It can be obtained with the help of pencils, paints, or by using digital software. However, writers face several doubts regarding the different spellings of color while writing for the international audience.
Writers often abide by the usage of only one spelling in every place of the writing. Thus, it can be inferred that “color” is largely used when the writing is meant for the audience having American people.
The difference in spectral sensitivity results in a variety of color perceptions based on a variety of cone cells. The degree by which the cells get triggered, different perceptions of colors are obtained.
Color science or better known as Chromatics is claimed to be the science of color. The visible spectrum of colors is as follows- violet, cyan, blue, green, yellow, orange, and red.
What is Colour?
Colour is defined as the property of visual perception that can be corresponded in human beings as red, green, yellow, blue, and others.
It results from the interaction of the spectrum of light with the eye having light receptors constituting spectral sensitivities.
The physical characteristics of colour and categories of colour depend on the physical properties of objects like emission spectra, light absorption, reflection, and others.
The colour of objects is usually determined by the colour of the light surpassing their surfaces traveling at a speed of c through the vacuum without passing through a medium like a prism.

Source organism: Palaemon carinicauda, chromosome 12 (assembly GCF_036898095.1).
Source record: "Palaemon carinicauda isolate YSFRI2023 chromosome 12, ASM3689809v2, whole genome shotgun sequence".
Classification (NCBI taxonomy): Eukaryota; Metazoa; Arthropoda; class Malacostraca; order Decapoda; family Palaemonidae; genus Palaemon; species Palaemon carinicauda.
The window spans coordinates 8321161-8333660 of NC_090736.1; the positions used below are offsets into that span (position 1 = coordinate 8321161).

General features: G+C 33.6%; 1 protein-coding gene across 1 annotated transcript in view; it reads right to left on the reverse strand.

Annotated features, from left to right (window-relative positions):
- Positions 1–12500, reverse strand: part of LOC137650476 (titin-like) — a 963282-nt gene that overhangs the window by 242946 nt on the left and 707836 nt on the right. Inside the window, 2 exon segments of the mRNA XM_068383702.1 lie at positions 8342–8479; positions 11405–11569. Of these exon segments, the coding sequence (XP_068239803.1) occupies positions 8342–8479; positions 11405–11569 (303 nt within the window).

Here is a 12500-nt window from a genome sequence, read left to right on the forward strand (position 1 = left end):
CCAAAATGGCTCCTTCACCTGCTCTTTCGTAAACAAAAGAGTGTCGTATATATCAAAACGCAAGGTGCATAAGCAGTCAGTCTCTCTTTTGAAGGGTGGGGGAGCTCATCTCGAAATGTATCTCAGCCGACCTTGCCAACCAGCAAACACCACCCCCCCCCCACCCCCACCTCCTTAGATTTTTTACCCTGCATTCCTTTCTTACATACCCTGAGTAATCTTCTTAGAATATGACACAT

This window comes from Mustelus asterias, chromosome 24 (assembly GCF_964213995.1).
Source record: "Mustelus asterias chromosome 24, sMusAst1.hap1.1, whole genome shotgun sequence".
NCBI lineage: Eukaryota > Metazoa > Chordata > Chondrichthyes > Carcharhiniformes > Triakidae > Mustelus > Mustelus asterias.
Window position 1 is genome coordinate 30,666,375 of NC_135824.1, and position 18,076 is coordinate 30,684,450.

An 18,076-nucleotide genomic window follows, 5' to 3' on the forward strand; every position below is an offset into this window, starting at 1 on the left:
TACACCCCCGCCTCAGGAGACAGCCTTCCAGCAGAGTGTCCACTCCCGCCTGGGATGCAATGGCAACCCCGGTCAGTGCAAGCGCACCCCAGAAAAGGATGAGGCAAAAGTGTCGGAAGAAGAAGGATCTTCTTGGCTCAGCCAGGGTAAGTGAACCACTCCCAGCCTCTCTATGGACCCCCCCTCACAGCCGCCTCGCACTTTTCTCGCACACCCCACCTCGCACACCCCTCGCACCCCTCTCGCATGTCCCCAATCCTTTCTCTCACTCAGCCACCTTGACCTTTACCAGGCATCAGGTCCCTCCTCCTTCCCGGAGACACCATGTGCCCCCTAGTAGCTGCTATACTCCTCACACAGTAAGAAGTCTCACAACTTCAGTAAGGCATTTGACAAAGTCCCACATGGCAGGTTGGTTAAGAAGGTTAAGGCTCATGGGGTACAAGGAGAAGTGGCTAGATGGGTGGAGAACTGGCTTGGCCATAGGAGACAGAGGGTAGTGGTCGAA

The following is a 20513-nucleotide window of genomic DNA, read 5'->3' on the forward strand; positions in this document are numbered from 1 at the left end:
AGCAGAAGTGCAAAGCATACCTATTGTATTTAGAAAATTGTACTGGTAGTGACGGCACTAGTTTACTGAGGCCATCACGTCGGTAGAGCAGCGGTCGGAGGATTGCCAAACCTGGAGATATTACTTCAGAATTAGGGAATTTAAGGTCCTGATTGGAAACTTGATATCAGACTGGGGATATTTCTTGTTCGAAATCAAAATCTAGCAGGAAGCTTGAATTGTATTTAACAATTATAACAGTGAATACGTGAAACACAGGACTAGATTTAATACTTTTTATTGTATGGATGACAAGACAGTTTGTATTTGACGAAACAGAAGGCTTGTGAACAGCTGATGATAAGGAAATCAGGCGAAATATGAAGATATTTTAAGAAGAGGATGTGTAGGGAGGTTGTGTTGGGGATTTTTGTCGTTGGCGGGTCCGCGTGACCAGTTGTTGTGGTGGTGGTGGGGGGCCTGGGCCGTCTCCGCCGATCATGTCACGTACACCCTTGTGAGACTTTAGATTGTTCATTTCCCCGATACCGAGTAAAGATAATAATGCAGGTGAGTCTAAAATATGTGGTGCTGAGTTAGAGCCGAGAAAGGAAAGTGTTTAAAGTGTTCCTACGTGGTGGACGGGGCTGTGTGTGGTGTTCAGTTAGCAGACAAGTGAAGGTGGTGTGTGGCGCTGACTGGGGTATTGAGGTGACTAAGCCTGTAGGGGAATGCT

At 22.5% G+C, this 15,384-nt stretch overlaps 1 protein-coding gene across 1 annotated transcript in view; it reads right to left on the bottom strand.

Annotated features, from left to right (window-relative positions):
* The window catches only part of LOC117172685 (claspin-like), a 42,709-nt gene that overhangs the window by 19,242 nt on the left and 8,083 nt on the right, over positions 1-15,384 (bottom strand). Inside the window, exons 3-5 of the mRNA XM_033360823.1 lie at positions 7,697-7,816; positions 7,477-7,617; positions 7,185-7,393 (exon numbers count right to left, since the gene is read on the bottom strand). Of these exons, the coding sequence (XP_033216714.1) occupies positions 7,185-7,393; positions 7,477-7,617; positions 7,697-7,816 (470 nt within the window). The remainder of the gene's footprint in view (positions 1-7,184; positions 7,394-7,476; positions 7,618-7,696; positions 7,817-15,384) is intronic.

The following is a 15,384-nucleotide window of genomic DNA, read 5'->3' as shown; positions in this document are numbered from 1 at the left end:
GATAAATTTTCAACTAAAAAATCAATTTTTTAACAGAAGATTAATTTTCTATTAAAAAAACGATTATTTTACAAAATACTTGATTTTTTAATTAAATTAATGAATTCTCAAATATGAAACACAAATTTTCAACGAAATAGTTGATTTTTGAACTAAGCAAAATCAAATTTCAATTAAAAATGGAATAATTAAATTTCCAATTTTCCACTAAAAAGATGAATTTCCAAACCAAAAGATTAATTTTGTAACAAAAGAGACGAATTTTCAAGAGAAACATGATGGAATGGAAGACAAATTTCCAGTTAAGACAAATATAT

The colour perceived is based on the wave velocity, incident illumination spectrum, the surface’s reflectance features, and the angles of viewing and illumination.
In British English, the word color is spelled as colour. It has the same meaning as the word color.
The word “colour” is valid in every other place where the word, “color” is used. Colour is used by many countries of the commonwealth and is not used in the United States.
However, the spelling is used according to the preference of the audience.
If the audience consists of Americans, “color” is used in place of “colour” and in the case of British, Canadians, or Australian audiences, the word “colour” is used in place of “color”.
Main Differences Between Color and Colour
- Though the use of “color” in place of “colour” has been noted to gain grounds in English, Colour is more dominant.
- Color is used by the people from the united states. On the other hand, colour is used by the people from the United Kingdom.
- Color is originally rooted in the Latin word, “color”. Colour has been used vastly since the 1800s despite the increasing usage of the word, “color”.
- As color doesn’t possess “u”, it indicates that it is preferred in America where this letter is absent. On the other hand, “colour” has a “u” which is related to the United Kingdom.
- Color is the short form of colour. However, colour is dominantly used over the spelling, “color”.
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Emma Smith holds an MA degree in English from Irvine Valley College. She has been a Journalist since 2002, writing articles on the English language, Sports, and Law. Read more about me on her bio page.